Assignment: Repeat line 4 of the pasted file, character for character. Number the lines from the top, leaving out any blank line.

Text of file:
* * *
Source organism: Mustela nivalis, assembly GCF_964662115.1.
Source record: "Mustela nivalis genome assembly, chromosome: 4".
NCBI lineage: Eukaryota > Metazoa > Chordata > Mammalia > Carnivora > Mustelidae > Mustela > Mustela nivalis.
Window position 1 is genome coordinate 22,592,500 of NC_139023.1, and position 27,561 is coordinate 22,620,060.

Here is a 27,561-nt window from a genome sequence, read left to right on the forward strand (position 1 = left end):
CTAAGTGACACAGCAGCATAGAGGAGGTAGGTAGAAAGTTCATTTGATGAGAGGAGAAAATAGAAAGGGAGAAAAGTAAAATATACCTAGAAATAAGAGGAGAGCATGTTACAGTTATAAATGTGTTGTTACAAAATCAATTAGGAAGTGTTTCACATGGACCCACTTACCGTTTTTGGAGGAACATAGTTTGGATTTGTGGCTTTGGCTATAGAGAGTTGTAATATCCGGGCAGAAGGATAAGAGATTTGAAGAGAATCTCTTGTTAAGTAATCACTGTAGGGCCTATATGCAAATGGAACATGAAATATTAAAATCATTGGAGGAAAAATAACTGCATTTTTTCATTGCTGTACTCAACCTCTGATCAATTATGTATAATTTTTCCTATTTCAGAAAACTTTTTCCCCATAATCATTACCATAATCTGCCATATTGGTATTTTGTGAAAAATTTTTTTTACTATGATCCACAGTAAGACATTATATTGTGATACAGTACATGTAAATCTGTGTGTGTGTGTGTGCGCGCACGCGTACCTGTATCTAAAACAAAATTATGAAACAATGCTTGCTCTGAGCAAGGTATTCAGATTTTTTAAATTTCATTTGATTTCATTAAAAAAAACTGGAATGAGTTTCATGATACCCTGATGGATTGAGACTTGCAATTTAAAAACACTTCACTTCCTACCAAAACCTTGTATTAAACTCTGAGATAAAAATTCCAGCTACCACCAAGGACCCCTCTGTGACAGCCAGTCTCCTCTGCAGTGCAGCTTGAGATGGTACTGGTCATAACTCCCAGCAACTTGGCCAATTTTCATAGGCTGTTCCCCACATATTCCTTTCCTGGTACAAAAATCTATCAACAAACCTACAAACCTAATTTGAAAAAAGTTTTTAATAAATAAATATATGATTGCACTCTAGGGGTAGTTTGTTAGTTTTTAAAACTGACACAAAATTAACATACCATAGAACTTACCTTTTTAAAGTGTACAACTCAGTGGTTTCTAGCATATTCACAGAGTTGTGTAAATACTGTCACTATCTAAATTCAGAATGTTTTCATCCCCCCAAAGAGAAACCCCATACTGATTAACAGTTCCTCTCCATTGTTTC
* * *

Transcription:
Window position 1 is genome coordinate 22,592,500 of NC_139023.1, and position 27,561 is coordinate 22,620,060.